United States District Court, S.D. Indiana, Indianapolis Division
ENTRY DENYING MOTION TO ALTER OR AMEND
WALTON PRATT, JUDGE
action was dismissed for failure to state a claim upon which
relief can be granted. The plaintiffs' motion to alter or
amend the dismissal of this action was filed within 28 days
of the date judgment was entered in this action. It is
therefore treated as a motion to amend judgment pursuant to
Rule 59 of the Federal Rules of Civil Procedure.
59(e) allows a court to amend a judgment only if the
petitioner can demonstrate a manifest error of law or present
newly discovered evidence.” Heyde v.
Pittenger, 633 F.3d 512, 521 (7th Cir. 2011) (internal
quotation omitted); United States v. Resnick, 594
F.3d 562, 568 (7th Cir. 2010). “A manifest error is not
demonstrated by the disappointment of the losing party. It is
the wholesale disregard, misapplication, or failure to
recognize controlling precedent.” Oto v.
Metropolitan Life Ins. Co., 224 F.3d 601, 606 (7th Cir.
2000) (internal quotations omitted). “Relief under
Rules 59(e) and 60(b) are extraordinary remedies reserved for
the exceptional case….” Foster v.
DeLuca, 545 F.3d 582, 584 (7th Cir. 2008).
motion to alter or amend has been fully considered. This
action was dismissed because it was brought against state
court judges for actions taken in their judicial capacities.
In such circumstances, judicial officers are entitled to
absolute judicial immunity. See Stump v. Sparkman,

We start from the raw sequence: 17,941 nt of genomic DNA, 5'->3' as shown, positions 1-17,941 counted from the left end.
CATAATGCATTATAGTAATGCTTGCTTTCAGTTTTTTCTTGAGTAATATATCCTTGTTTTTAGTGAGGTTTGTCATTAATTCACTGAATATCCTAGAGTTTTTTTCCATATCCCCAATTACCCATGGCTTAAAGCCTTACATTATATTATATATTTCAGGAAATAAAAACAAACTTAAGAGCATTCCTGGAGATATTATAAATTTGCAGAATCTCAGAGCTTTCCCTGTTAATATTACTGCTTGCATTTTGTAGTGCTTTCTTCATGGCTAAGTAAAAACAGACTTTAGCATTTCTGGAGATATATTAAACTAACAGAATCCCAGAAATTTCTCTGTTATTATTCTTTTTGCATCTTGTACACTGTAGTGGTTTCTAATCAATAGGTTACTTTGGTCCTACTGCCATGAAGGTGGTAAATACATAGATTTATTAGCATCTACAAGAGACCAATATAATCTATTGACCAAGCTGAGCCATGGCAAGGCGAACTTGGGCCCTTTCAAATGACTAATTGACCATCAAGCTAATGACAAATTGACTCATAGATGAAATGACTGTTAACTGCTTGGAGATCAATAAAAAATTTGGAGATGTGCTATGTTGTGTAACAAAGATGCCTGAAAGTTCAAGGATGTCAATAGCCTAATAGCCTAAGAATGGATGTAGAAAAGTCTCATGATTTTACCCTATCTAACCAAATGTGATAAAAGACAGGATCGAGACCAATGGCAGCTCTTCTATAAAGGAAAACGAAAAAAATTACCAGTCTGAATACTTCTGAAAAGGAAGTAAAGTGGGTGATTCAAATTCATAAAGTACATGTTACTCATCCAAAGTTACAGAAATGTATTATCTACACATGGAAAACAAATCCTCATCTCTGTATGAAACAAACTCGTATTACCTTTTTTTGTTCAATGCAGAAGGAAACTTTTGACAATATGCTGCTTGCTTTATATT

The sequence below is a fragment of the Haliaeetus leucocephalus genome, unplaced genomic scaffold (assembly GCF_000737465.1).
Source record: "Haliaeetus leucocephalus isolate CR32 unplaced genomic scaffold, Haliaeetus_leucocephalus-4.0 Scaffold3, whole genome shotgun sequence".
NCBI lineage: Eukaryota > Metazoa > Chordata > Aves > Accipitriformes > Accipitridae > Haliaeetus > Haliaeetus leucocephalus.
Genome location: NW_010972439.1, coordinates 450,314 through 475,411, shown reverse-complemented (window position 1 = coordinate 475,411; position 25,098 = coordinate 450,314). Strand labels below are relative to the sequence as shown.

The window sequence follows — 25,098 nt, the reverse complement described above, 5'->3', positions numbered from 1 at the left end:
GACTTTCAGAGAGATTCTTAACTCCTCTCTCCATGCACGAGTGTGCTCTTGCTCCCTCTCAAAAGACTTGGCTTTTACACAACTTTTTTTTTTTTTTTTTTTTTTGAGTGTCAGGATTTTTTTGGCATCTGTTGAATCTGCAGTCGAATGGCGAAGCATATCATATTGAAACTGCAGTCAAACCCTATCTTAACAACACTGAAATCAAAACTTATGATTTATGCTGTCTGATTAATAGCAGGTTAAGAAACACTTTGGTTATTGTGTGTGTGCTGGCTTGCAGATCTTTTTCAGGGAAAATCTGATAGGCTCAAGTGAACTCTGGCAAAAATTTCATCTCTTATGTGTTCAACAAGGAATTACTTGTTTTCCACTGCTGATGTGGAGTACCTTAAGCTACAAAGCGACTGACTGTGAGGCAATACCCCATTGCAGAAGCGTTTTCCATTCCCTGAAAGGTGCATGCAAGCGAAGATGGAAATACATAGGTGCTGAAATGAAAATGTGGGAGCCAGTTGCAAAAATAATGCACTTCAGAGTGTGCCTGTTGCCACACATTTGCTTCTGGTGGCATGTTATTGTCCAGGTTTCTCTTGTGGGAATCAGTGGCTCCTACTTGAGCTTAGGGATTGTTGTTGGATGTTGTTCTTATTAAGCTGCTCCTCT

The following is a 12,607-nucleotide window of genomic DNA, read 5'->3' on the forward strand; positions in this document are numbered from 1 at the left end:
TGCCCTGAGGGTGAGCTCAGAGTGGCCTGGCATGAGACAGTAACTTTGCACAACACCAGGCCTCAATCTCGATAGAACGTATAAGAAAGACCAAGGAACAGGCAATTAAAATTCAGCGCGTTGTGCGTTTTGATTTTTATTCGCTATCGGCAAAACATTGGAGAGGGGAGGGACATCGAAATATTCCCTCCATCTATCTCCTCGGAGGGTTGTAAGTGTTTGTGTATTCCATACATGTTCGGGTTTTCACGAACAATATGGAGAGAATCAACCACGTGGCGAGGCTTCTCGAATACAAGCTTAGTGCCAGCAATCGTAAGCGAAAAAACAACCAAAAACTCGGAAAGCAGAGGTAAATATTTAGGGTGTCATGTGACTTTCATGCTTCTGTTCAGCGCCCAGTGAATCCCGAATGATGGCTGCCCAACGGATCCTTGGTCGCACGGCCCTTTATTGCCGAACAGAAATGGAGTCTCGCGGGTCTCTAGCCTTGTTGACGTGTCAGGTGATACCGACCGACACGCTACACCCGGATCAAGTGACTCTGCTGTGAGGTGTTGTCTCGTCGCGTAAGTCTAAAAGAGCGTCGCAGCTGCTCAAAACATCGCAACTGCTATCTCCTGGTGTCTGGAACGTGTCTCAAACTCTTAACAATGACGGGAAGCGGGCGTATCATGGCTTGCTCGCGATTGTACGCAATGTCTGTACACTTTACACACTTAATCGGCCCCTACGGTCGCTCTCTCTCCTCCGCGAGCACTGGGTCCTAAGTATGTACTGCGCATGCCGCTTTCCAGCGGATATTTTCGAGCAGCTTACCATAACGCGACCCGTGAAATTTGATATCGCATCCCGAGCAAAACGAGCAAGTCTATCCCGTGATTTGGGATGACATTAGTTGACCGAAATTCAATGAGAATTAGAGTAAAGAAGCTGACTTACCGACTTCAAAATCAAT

435 U.S. 349, 359 (1978). The plaintiffs assert, among other
things, that this ruling amounted to an error of law and that
the defendants are not entitled to judicial immunity in that
many their actions were taken outside of their judicial
capacity. But a review of the complaint and the motion to set
aside reveals that the claims are related to proceedings in
state court, filings in state court, and proceedings
supplemental. The plaintiffs assert that defendant Mattingly
harassed and threatened them both in and outside of the
courtroom. Even taking these allegations as true and even
assuming that these actions took place outside of court
proceedings, the plaintiffs still have failed to state a
claim. This is because verbal abuse, harassment, and
unprofessional conduct do not rise to the level of a
constitutional violation for which relief may be granted in a
civil rights case. See DeWalt v. Carter, 224 F.3d
607, 612 (7th Cir. 2000) (citing Patton v.
Przybylski, 822 F.2d 697, 700 (7th Cir. 1987). The use
of racially derogatory language, while unprofessional and
deplorable, does not violate the Constitution. Id.
short, the plaintiffs have failed to show that the dismissal
of this action was improper. Accordingly, the motion to alter
or amend judgment [dkt 21] is denied.